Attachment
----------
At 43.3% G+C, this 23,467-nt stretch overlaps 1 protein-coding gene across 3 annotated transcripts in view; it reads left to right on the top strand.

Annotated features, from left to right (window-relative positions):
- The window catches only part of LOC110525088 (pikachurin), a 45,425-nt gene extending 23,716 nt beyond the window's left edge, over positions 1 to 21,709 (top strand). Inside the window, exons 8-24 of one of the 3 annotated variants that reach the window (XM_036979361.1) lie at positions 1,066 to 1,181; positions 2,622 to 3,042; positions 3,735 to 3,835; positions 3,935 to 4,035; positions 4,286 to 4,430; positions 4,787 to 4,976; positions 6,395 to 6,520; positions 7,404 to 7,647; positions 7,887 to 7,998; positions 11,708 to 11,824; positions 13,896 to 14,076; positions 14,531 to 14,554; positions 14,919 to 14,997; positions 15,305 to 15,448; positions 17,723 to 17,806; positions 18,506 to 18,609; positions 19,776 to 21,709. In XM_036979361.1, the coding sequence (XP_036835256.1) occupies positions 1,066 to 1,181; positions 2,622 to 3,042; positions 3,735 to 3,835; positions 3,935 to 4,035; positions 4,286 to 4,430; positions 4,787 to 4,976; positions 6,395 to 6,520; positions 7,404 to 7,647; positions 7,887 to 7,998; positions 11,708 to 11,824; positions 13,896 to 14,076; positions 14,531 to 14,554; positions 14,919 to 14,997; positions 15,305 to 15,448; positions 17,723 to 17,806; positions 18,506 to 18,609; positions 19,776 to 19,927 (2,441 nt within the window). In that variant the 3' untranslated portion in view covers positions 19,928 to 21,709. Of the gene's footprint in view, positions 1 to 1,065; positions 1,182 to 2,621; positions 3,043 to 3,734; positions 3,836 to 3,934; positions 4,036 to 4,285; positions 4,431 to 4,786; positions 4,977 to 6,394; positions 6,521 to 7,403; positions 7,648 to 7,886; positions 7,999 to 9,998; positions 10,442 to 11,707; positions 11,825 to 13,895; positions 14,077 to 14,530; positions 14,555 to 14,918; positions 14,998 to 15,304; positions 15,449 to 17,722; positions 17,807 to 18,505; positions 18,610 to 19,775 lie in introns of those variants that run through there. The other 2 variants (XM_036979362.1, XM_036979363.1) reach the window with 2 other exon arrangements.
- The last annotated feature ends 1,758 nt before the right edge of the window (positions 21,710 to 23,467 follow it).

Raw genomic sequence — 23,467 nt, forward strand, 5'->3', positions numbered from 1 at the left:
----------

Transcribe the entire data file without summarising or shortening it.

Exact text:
At 43.3% G+C, this 23,467-nt stretch overlaps 1 protein-coding gene across 3 annotated transcripts in view; it reads left to right on the top strand.

Annotated features, from left to right (window-relative positions):
- The window catches only part of LOC110525088 (pikachurin), a 45,425-nt gene extending 23,716 nt beyond the window's left edge, over positions 1 to 21,709 (top strand). Inside the window, exons 8-24 of one of the 3 annotated variants that reach the window (XM_036979361.1) lie at positions 1,066 to 1,181; positions 2,622 to 3,042; positions 3,735 to 3,835; positions 3,935 to 4,035; positions 4,286 to 4,430; positions 4,787 to 4,976; positions 6,395 to 6,520; positions 7,404 to 7,647; positions 7,887 to 7,998; positions 11,708 to 11,824; positions 13,896 to 14,076; positions 14,531 to 14,554; positions 14,919 to 14,997; positions 15,305 to 15,448; positions 17,723 to 17,806; positions 18,506 to 18,609; positions 19,776 to 21,709. In XM_036979361.1, the coding sequence (XP_036835256.1) occupies positions 1,066 to 1,181; positions 2,622 to 3,042; positions 3,735 to 3,835; positions 3,935 to 4,035; positions 4,286 to 4,430; positions 4,787 to 4,976; positions 6,395 to 6,520; positions 7,404 to 7,647; positions 7,887 to 7,998; positions 11,708 to 11,824; positions 13,896 to 14,076; positions 14,531 to 14,554; positions 14,919 to 14,997; positions 15,305 to 15,448; positions 17,723 to 17,806; positions 18,506 to 18,609; positions 19,776 to 19,927 (2,441 nt within the window). In that variant the 3' untranslated portion in view covers positions 19,928 to 21,709. Of the gene's footprint in view, positions 1 to 1,065; positions 1,182 to 2,621; positions 3,043 to 3,734; positions 3,836 to 3,934; positions 4,036 to 4,285; positions 4,431 to 4,786; positions 4,977 to 6,394; positions 6,521 to 7,403; positions 7,648 to 7,886; positions 7,999 to 9,998; positions 10,442 to 11,707; positions 11,825 to 13,895; positions 14,077 to 14,530; positions 14,555 to 14,918; positions 14,998 to 15,304; positions 15,449 to 17,722; positions 17,807 to 18,505; positions 18,610 to 19,775 lie in introns of those variants that run through there. The other 2 variants (XM_036979362.1, XM_036979363.1) reach the window with 2 other exon arrangements.
- The last annotated feature ends 1,758 nt before the right edge of the window (positions 21,710 to 23,467 follow it).

Raw genomic sequence — 23,467 nt, forward strand, 5'->3', positions numbered from 1 at the left: